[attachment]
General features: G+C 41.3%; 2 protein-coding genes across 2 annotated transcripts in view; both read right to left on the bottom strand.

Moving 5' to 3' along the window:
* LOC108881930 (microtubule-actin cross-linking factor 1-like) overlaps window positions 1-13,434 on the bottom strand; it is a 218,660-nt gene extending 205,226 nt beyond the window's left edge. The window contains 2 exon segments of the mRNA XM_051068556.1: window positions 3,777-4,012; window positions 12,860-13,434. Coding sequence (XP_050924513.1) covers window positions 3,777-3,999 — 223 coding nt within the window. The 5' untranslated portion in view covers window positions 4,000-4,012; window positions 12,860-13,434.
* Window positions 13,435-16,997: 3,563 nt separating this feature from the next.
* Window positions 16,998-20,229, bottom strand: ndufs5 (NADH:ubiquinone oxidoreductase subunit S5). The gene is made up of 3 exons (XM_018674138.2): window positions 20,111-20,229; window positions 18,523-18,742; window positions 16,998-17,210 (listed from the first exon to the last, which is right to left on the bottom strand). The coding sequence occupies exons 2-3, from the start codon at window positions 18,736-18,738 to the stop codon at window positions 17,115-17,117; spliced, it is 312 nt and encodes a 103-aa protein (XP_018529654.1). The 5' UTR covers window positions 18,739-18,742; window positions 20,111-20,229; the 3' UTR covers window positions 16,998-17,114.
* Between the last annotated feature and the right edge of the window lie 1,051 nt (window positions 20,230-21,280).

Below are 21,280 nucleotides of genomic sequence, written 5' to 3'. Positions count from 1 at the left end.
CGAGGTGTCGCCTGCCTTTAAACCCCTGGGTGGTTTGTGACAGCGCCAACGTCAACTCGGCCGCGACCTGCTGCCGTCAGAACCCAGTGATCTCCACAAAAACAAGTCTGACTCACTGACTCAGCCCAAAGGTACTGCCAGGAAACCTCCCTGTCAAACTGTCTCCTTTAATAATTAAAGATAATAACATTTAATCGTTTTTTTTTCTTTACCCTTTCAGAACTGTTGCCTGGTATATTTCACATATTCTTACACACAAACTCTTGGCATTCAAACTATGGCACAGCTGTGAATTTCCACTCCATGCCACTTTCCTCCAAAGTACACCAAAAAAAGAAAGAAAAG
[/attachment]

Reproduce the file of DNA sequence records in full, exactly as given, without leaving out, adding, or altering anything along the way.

General features: G+C 41.3%; 2 protein-coding genes across 2 annotated transcripts in view; both read right to left on the bottom strand.

Moving 5' to 3' along the window:
* LOC108881930 (microtubule-actin cross-linking factor 1-like) overlaps window positions 1-13,434 on the bottom strand; it is a 218,660-nt gene extending 205,226 nt beyond the window's left edge. The window contains 2 exon segments of the mRNA XM_051068556.1: window positions 3,777-4,012; window positions 12,860-13,434. Coding sequence (XP_050924513.1) covers window positions 3,777-3,999 — 223 coding nt within the window. The 5' untranslated portion in view covers window positions 4,000-4,012; window positions 12,860-13,434.
* Window positions 13,435-16,997: 3,563 nt separating this feature from the next.
* Window positions 16,998-20,229, bottom strand: ndufs5 (NADH:ubiquinone oxidoreductase subunit S5). The gene is made up of 3 exons (XM_018674138.2): window positions 20,111-20,229; window positions 18,523-18,742; window positions 16,998-17,210 (listed from the first exon to the last, which is right to left on the bottom strand). The coding sequence occupies exons 2-3, from the start codon at window positions 18,736-18,738 to the stop codon at window positions 17,115-17,117; spliced, it is 312 nt and encodes a 103-aa protein (XP_018529654.1). The 5' UTR covers window positions 18,739-18,742; window positions 20,111-20,229; the 3' UTR covers window positions 16,998-17,114.
* Between the last annotated feature and the right edge of the window lie 1,051 nt (window positions 20,230-21,280).

Below are 21,280 nucleotides of genomic sequence, written 5' to 3'. Positions count from 1 at the left end.
CGAGGTGTCGCCTGCCTTTAAACCCCTGGGTGGTTTGTGACAGCGCCAACGTCAACTCGGCCGCGACCTGCTGCCGTCAGAACCCAGTGATCTCCACAAAAACAAGTCTGACTCACTGACTCAGCCCAAAGGTACTGCCAGGAAACCTCCCTGTCAAACTGTCTCCTTTAATAATTAAAGATAATAACATTTAATCGTTTTTTTTTCTTTACCCTTTCAGAACTGTTGCCTGGTATATTTCACATATTCTTACACACAAACTCTTGGCATTCAAACTATGGCACAGCTGTGAATTTCCACTCCATGCCACTTTCCTCCAAAGTACACCAAAAAAAGAAAGAAAAG